Wednesday, April 27, 2016

The Anti-Trump Voters are Discouraged

Trump's big wins yesterday came in part because voter turnout among Republicans is way down. Republican turnout was 10% or less of the voting age population in Rhode Island, Connecticut, Maryland and Delaware, and it was only 6.4% in New York, making them five of the six lowest turnout primary states so far. By comparison, turnout was 17% in Virginia and 22% in Ohio.

I like Nate Silver's explanation:
So it may not be that undecided voters are gravitating to Trump so much as anti-Trump Republicans are discouraged. Trump faces unusually high levels of intraparty opposition for a front-runner — or at least, he had seemed to until the past two weeks. But Kasich and Ted Cruz are also deeply flawed, and somewhat factional, candidates. It’s asking a lot of voters to cast a tactical vote against Trump when that tactic requires (i) going to a contested convention in order to (ii) deny the candidate with the plurality of votes and delegates the nomination in order to (iii) give the nomination to a candidate they don’t particularly like anyway. The #NeverTrump voters might not be voting for Trump, but they might be staying at home. They aren't voting for Trump, but they don't like any of the alternatives.
Trump is increasingly likely to be the nominee because there simply is not a credible alternative around whom his opponents can rally. The only candidate with even a mathematical chance of beating him is Cruz, and outside his base of hard-core conservatives he is not very popular. Few Republicans outside the Cruz camp are going to throw their souls into stopping Trump if the result is nominating Cruz.

If we go back to the "lane" model that pundits were using early in the race, it seems to have unfolded like this: because Cruz was a much more formidable candidate than Huckabee or Santorum, he has expanded the evangelical Christian/extremely conservative lane up to around a third of the party, squeezing the other lanes. Meanwhile Trump built his own lane, taking in voters of all ideologies for whom Republicanism is mainly an identity, mainly about whose side your are on and who your enemies are. Trump used his television and twitter skills to take out the candidate he most feared, Jeb Bush, who for his part wilted pathetically under Trump's fire. The reduced establishment lane was for a while divided among several candidates, to the benefit of Cruz and Trump. By the time the dust settled the only surviving establishment candidate was Rubio, who just isn't very impressive. Plus one reason Republicans usually rally around the front-runner is that they like winners, and Trump was clearly winning. So the establishment lane dried up, leaving establishment-oriented Republicans nowhere to go but home.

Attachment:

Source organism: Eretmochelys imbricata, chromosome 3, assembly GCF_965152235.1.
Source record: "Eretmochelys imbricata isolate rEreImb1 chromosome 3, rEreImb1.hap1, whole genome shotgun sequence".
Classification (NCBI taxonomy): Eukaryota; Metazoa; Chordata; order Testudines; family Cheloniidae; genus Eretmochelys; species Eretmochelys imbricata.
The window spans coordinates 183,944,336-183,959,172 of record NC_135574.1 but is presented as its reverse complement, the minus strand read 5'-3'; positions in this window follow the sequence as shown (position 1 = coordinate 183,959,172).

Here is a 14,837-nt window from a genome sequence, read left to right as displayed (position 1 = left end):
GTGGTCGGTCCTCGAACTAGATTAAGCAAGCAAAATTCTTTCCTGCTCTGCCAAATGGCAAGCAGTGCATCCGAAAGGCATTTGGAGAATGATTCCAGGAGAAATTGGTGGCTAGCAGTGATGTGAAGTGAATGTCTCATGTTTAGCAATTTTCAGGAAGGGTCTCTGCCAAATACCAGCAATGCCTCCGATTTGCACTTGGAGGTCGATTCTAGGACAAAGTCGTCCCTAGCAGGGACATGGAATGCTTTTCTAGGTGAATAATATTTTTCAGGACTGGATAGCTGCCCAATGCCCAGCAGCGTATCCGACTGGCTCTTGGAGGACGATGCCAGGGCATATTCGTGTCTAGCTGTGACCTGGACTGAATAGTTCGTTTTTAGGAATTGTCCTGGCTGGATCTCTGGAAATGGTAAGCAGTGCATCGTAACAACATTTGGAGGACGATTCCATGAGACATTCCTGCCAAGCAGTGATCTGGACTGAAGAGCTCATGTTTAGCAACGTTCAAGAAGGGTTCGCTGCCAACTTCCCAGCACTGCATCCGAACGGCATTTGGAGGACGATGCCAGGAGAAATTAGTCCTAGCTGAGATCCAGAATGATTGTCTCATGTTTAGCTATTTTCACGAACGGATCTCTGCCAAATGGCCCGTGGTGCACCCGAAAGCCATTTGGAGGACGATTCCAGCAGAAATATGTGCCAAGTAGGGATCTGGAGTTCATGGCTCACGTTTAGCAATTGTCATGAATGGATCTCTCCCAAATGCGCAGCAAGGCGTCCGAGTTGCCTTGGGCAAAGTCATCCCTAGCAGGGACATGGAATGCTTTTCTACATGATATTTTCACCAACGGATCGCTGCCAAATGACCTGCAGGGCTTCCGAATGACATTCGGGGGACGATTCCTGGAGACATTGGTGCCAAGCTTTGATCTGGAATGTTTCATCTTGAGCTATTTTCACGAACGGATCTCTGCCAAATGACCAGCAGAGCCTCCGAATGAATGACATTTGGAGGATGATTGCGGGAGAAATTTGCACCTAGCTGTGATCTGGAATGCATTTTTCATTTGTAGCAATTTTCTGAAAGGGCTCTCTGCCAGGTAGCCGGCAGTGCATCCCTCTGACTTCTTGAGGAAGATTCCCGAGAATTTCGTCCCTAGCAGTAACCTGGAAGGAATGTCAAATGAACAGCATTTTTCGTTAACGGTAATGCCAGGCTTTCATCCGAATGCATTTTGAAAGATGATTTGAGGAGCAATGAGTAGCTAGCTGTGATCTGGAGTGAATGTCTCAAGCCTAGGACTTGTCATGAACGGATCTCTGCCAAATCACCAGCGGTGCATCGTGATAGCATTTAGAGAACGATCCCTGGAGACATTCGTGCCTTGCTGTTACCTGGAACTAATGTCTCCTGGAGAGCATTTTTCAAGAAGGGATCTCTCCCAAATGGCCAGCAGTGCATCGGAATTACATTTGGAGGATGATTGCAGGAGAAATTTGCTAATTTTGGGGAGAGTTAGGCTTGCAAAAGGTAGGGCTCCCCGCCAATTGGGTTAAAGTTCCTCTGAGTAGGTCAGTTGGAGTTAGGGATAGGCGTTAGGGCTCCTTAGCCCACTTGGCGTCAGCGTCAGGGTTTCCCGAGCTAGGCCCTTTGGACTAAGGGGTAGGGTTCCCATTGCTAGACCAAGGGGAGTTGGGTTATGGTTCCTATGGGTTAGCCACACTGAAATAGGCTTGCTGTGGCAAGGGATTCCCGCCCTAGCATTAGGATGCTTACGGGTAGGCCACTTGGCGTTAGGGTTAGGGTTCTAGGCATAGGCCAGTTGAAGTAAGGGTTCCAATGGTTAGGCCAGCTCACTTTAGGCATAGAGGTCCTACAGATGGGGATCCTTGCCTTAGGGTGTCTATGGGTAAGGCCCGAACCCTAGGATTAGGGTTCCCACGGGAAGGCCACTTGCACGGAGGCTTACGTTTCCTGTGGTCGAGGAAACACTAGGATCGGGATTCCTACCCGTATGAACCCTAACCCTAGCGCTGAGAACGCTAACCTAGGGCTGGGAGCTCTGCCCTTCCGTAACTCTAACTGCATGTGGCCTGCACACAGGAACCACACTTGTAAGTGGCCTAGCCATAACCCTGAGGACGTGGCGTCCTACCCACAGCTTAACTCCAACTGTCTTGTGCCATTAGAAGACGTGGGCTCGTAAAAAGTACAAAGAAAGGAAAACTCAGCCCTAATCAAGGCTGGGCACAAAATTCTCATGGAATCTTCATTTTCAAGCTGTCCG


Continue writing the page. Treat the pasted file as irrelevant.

It's an interesting lesson in how much more complex the variables are for a race with eight real candidates than they are in a race with two or three. It is also a testament to the political skill of Donald Trump, and to the bad state of the national Republican Party.


A bit of confirmation from a paragraph on how politicians in Indiana are reacting to John Kasich's decision not to contest the state:
“I have no idea if I’ll vote for a presidential candidate now,” said Jim Merritt, a state senator from the Indianapolis area who had been inclined to back the Ohio governor. “I am very disappointed.”

1 comment:

Shadow said...

Let's support the lesser of two evils is never a good strategy, guaranteed not to light a fire in the belly of voters. Should be an interesting election. Each candidate's greatest strength may be his or her opponent.

Republicans, being so focused on how Trump might damage the party, aren't paying attention to the damage Michigan's governor is causing. Republicans have been making solid gains in blue states, and I wonder how Snyder's disastrous decision to switch water supplies in Flint might affect this.

The largest Tea Party group's SuperPac has decided to support Speaker Ryan's opponent in Wisconsin. And so it goes.